Case rates adjusted for the unvaccinated

Covid-19 cases in the United States were down, but they’re moving up again, mostly among the unvaccinated. Dan Keating and Leslie Shapiro for The Washington Post break down the comparisons by state.

A difference chart for each state shows the overall rate compared against an adjusted rate for the unvaccinated population. As you might expect, the rate for the latter is always higher.

There are three more points of reference. A dotted line shows the adjusted national rate, a black dashed line shows how the current rate is a step back to a previous time, and a smaller, zoomed out version of the chart in the top right provides context back to March 2020. You can see it for cases, deaths, and hospitalizations.

Getting vaccinated strongly appears to be the way to go any way you cut it.

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Case rates adjusted for the unvaccinated

Covid-19 cases in the United States were down, but they’re moving up again, mostly among the unvaccinated. Dan Keating and Leslie Shapiro for The Washington Post break down the comparisons by state.

A difference chart for each state shows the overall rate compared against an adjusted rate for the unvaccinated population. As you might expect, the rate for the latter is always higher.

There are three more points of reference. A dotted line shows the adjusted national rate, a black dashed line shows how the current rate is a step back to a previous time, and a smaller, zoomed out version of the chart in the top right provides context back to March 2020. You can see it for cases, deaths, and hospitalizations.

Getting vaccinated strongly appears to be the way to go any way you cut it.

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✚ Relative Comparison – The Process 136

Welcome to issue #136 of The Process, the newsletter for FlowingData members where I talk about charting better. I’m Nathan Yau, and this week I’m thinking about comparisons.

In analysis and visualization, you’re often tasked with the “compared to what” question. How is this year different from last year? How does this offering compare against that other offering? Is that group better than the other group?

Become a member for access to this — plus tutorials, courses, and guides.

Facebook feed comparison between groups

As part of their Citizen Browser project to inspect Facebook, The Markup shows a side-by-side comparison between Facebook feeds for different groups, based on the feeds of 1,000 paid participants.

There are pretty big differences for news sources and group suggestions, but the news stories don’t seem as big as you might think with a median 3 percentage points difference between groups. Although, the distribution shows a wider spread.

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Facebook feed comparison between groups

As part of their Citizen Browser project to inspect Facebook, The Markup shows a side-by-side comparison between Facebook feeds for different groups, based on the feeds of 1,000 paid participants.

There are pretty big differences for news sources and group suggestions, but the news stories don’t seem as big as you might think with a median 3 percentage points difference between groups. Although, the distribution shows a wider spread.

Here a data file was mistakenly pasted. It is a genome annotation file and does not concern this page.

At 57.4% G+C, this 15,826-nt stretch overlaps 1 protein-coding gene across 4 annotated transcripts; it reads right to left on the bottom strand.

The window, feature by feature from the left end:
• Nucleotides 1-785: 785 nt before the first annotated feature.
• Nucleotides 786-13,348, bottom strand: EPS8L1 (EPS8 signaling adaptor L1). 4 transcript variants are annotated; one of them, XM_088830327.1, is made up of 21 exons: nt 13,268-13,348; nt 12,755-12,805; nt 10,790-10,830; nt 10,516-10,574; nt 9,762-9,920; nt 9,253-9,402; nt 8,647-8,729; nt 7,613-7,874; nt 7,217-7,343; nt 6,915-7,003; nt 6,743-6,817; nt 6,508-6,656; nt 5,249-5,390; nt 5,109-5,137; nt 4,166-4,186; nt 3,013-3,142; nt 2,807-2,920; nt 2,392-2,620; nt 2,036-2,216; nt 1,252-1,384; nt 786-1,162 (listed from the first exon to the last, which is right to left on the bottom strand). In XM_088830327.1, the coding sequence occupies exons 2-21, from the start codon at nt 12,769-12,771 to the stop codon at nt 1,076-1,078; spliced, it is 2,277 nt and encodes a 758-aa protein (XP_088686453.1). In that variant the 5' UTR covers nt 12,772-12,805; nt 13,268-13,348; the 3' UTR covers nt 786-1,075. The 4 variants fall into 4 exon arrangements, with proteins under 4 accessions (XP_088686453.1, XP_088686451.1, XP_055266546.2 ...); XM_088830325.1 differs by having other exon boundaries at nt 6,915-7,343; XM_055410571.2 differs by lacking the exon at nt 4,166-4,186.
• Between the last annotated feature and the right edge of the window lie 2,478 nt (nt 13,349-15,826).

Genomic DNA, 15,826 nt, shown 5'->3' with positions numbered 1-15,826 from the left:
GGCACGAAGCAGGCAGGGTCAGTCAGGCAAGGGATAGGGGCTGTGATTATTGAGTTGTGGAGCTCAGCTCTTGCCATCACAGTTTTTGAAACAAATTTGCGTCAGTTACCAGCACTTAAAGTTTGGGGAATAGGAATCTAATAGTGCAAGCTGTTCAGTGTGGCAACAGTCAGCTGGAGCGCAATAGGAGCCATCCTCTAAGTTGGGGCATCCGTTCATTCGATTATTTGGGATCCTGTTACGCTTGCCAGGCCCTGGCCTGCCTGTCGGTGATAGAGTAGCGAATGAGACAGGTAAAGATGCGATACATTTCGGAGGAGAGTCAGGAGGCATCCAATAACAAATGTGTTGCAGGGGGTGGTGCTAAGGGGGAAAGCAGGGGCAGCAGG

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Poor comparison between two bar charts

A chart from Business Insider makes a poor attempt to compare the death rates, by age, for the common flu against Covid-19:

The age groups on the horizontal axes are different, so you can’t make a fair side-by-side comparison. For example, the flu chart has a 50-64 age group. The Covid-19 chart has a 50-59 group and a 60-69 group.

Ann Coulter’s interpretation of the chart might be worse than the chart itself:

No.

The values for people under 60, other than for the “under 30” group, are greater for Covid-19 than for the flu. Coulter’s interpretation is wrong no matter which way you cut it. Also, the article that the chart comes from points out the opposite.

I get it. It’s Twitter. There will be mistakes. But at least correct or delete them, instead of dangling it out there for people to spread.

For those making charts, please think about how others will interpret them. These are weird times and we don’t need to add more confusion. For those sharing charts, please think for a second before you put it out there.

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✚ Making Comparisons Easier When Presenting Data (The Process #40)

Visualization is all about making comparisons. If you have nothing to compare to, then the chart fails. In this issue I describe some of the ways you can make your charts more comparable. Read More

Visualizing Differences

Focus on finding or displaying contrasting points, and some visual methods are more helpful than others. A guide. Read More

Useless Data Comparisons

Apples and oranges situations where the comparisons make no sense. Read More

Dinosaurs versus airplane

Dinosaurs versus airplane

Scientists found the fossils of a giant dinosaur that they estimate was 26 meters long and 60 tons heavy. How much is that really? BBC News provided a simple chart to put size into perspective. They compared dinosaur sizes to a moose, African Elephant, and a Boeing 737-900.

Impressive. Although not as impressive as Mega Shark. [Thanks, Jim]

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